Investments as Gifts

Discussion in 'Business, Careers & Education' started by speedy4500, Jan 31, 2012.

  1. speedy4500

    speedy4500 Senior member

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    My aunt gave me one share of IBM stock when I turned one year old. When I cashed it out to help pay for college, it was worth $800-- through dividend reinvestment, splits, and increase in share price. I think it is a great idea that I would like to use for the young children that my close family and friends are popping out now.

    I'm wondering if anyone else has done this, and if they have recommendations for services to use, or specific shares to give-- I'd imagine any blue-chip stock would be a decent choice, but what about buying shares of an ETF or say a PIMCO Fund? I'd think a managed fund with some diversity would be a better choice than a single company in terms of long-time horizon yield.

    Thoughts?
     


  2. imageWIS

    imageWIS Senior member

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    Facebook IPO :laugh:
     


  3. Concordia

    Concordia Senior member Dubiously Honored

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    If you don't wish to be too clever, Vanguard has a lot of products that will simplify your life.

    You could buy one of their index funds (like the Total World Stock fund), or if you want to go active, there's a Dividend Growth fund that isn't a bad thing to do right now.
     


  4. Nereis

    Nereis Senior member

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    +1 for Vanguard. When most of the world's fund managers cannot manage to beat them ex-fees you know they are good with their products. Plenty of variety to choose from too. Depending on how well the index you invest in goes, it could end up paying for the deposit on the kid's first car. Now that's favourite uncle territory.
     


  5. Joffrey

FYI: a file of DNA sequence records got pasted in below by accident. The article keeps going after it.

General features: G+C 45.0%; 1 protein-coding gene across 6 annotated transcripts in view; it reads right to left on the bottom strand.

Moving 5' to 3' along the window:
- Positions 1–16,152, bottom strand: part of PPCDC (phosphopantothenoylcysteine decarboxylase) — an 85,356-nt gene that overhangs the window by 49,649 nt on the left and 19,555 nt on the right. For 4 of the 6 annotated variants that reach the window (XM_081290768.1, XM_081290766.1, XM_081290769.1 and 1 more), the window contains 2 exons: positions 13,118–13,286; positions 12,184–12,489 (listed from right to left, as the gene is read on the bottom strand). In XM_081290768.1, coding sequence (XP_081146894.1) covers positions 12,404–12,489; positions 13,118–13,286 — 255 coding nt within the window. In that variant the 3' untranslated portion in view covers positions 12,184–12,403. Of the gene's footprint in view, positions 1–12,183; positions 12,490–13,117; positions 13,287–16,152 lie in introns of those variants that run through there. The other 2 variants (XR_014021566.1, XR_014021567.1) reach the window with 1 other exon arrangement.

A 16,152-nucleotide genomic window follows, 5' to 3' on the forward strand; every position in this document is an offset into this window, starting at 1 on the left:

Joffrey Senior member

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    always a good idea. better than toys or shitty clothes. Also, what about a college investment thingy?
     


  6. gettoasty

    gettoasty Senior member

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    Open up a 529 through UGMA/UTMA
     
    Last edited: Jan 31, 2012


  7. speedy4500

    speedy4500 Senior member

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    I'm just a small player, pretty much no chance on getting in on that. Besides, I have my doubts as to the long-term prospects for social media type shit.... but that's just me.

    To be honest, I'm not sure some of the kids will be going to college. Also, even though I have an advanced degree, I don't think college is appropriate for everyone and I don't want to limit or force them that way.

    Vanguard is definitely a company I've been considering-- besides their great returns, I enjoy hearing what Bogle has to say about anything under the sun, and I used to work just down the street from them. Unfortunately, many of their funds have minimum account requirements that exceed what I'm looking to do for these kids. I'm young and well-off, but far from wealthy.
     
    Last edited: Feb 1, 2012


  8. kwilkinson

    kwilkinson Having a Ball

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    Interesting. Does anyone know what the penalties are for cashing out a 529 if you don't use the funds for post-secondary school?
     


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